Vang Vieng, Lao PDR

“Be enchanted” as Myanmar promotes itself to attract more tourists to come

Under the new slogan “Be enchanted” Myanmar is promoting itself as one of the 10 countries of ASEAN to attract more tourists to come. Overall international arrivals has recently stagnated, but with a rise of Asian visitors making up for the falling Western demand. According to the Ministry of Tourism and Tourism, the latest figures of tourist arrivals will be released during the upcoming ASEAN Tourism Forum during 12-16 January 2020 at Bandar Seri Begawan in Brunei.

Most tourists arrive in Myanmar by air at Yangon International Airport, Mandalay International Airport and Nay Pyi Taw International Airport, if not using border crossings via Thailand, Laos, China, India and Bangla Desh or arriving by cruise ships. Originally called the “Golden Land” the Republic of the Union of Myanmar has now more than 52 million inhabitants with some 135 ethnic groups. The Myanma people are in the majority, while Theravada-Buddhism is the main religion, but at the crossroads between China and India there are also Chinese, Hindus, Moslems and Christians. Actually, Myanmar is more than a trip and offers rivers, mountains, open plains, islands and long-stretched beaches. The cultural experience is overwhelming with a wealth of pagodas and Buddha images to see wherever you go, while people are smiling whenever you will meet them. “Mingalaba” is the magic word that you can use under most circumstances.

Yangon is still the most important commercial capital and is home to the glorious Shwedagon Pagoda, which goes back to the time of the Buddha. The town has tree-lined streets, busy markets, recreational parks and two artificial lakes, which are combined with the hustle and bustle of “downtown” colonial heritage sites. From the Central Railway Station tourists can take a circular train ride, or visit outlying towns like Thanlyin, Bago and Twante.

Mandalay was the last royal city of Myanmar before the country was colonized by the British in 1885 and is the real heart of the country boasting the former royal palace, beautiful teak monasteries and spectacular pagodas. Arts and handicrafts like bronze casting, stone and wood carving, tapestry making and silk weaving among others can be studied in the most famous Arakan Pagoda and nearby Amarapura, Innwa, and Sagaing.  Excursions can be arranged to Mingun and Pyin-U-Lwin.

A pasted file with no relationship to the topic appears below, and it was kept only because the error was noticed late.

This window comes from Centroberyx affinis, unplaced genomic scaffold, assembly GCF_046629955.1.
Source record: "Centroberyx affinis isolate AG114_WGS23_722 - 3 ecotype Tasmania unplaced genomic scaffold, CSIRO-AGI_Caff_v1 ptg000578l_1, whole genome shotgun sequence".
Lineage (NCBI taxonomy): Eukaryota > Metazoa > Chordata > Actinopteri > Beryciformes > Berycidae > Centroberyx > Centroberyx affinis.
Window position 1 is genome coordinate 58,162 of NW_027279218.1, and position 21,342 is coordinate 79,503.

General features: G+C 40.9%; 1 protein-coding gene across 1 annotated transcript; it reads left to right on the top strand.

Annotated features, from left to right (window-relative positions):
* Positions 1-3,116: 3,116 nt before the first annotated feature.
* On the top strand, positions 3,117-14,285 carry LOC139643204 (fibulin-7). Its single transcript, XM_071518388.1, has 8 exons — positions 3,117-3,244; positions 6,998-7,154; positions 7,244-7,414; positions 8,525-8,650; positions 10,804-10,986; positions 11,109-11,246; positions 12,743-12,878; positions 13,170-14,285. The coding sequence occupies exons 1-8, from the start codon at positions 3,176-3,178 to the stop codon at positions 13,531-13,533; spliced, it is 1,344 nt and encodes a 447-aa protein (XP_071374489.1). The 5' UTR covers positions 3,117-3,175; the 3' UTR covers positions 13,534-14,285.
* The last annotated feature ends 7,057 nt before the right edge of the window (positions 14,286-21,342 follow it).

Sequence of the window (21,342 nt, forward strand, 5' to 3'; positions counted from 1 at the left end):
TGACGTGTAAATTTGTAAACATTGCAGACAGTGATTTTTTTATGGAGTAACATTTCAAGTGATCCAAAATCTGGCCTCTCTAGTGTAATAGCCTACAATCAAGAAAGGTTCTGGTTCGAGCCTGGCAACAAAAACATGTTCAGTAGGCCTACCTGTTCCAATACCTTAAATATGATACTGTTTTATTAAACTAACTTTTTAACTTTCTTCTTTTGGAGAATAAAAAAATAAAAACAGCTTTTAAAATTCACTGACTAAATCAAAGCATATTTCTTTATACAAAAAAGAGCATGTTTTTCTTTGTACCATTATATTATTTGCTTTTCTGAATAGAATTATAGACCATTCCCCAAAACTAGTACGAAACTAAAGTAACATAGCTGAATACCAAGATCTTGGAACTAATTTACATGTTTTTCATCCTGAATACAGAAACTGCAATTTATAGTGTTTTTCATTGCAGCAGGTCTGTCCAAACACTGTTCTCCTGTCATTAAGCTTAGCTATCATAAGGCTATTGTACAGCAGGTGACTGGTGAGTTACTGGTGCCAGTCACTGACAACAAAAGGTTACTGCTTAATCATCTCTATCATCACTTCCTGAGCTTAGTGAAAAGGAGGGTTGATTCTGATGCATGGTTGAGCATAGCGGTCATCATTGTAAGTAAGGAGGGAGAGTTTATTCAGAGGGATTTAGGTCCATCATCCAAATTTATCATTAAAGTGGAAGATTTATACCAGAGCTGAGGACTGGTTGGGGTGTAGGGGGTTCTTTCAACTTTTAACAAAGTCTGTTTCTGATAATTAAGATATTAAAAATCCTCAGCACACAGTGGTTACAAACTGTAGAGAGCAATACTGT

Bagan was the first royal city of the Myanma people and is located at the east side of the mighty Ayeyarwadi River offering scenic sites and a myriad of temples and pagodas in all shapes and sizes. The setting of the old town is astonishing and there is the possibility to hop on a hot air balloon ride. The most important sites are the Shwezigon, Ananda, Thatbyinnyu, Dhammayangyi, Sulamani, Lawkananda and many others. Bagan is also famous for its lacquer ware industry and many surrounding villages are specialized on basket weaving, pottery and traditional food products. Excursions can be arranged to the Popa spirit mountain and the town of Salay downriver. A boat ride upriver goes to the cave temple of Kyaukku-Umin, which leads you to the end of some of the meditation cells hewn into the sandstone cliff.

Still in the central part of the country there are the so-called Pyu ancient cities, which thrived for over 1,000 years between 200B.C. and 900A.C. so that UNESCO has already recognized them as world heritage sites followed by Bagan only recently. There are three cities, namely Halin, Beikthano and Sri Kshetra. Little of the old cities remain today but the existing monuments are of significant historical importance.

Nay Pyi Taw is the new administrative and political capital of Myanmar since 2006. Strategically built in the center of the union it is free from traffic unlike Yangon and boasts around 50 luxury hotels to make it the convenient MICE (Meetings, Incentives, Conferences & Exhibitions) destination of the country. A prominent attraction is its dominating Uppatasanti Pagoda, which is a hollow replica of the Yangon’s Shwedagon and has some auspicious white elephants housed at the foot on the east side of the pagoda. Other attractions are the enormous Parliament House and City Hall, National Museum, Gems Museum, National Landmarks Garden, Zoological Garden, and golf courses.

Besides the centrally located Myanma regions, there are the outlying 7 union states to visit such as Shan State with its scenic Inlay Lake, Kachin State with the highest mountain Hkakaborazi (5,882m), Chin State in the western part of the country along the Indian border, Rakhain State with its premier Ngapali Beach at the Bay of Bengal, Mon State with its Golden Rock sanctuary, and Kayin State with craggy Mount Zwekabin. Kayah State is worth a visit to discover tribal villages and the Kayan women wearing brass rings around their neck. Not to forget the outlying Myanma regions of Ayeyarwadi with its Chauntha and Ngwe Saung beaches and Tanintharyi with its coastal Dawei, Myeik and Kawthaung cities at the Andaman Sea.

It will be difficult to go to all these recommended places at the same time during one journey so that there are many reasons to come back for some other time and help Myanmar to become one of the most exotic and preferable countries to visit in the future.

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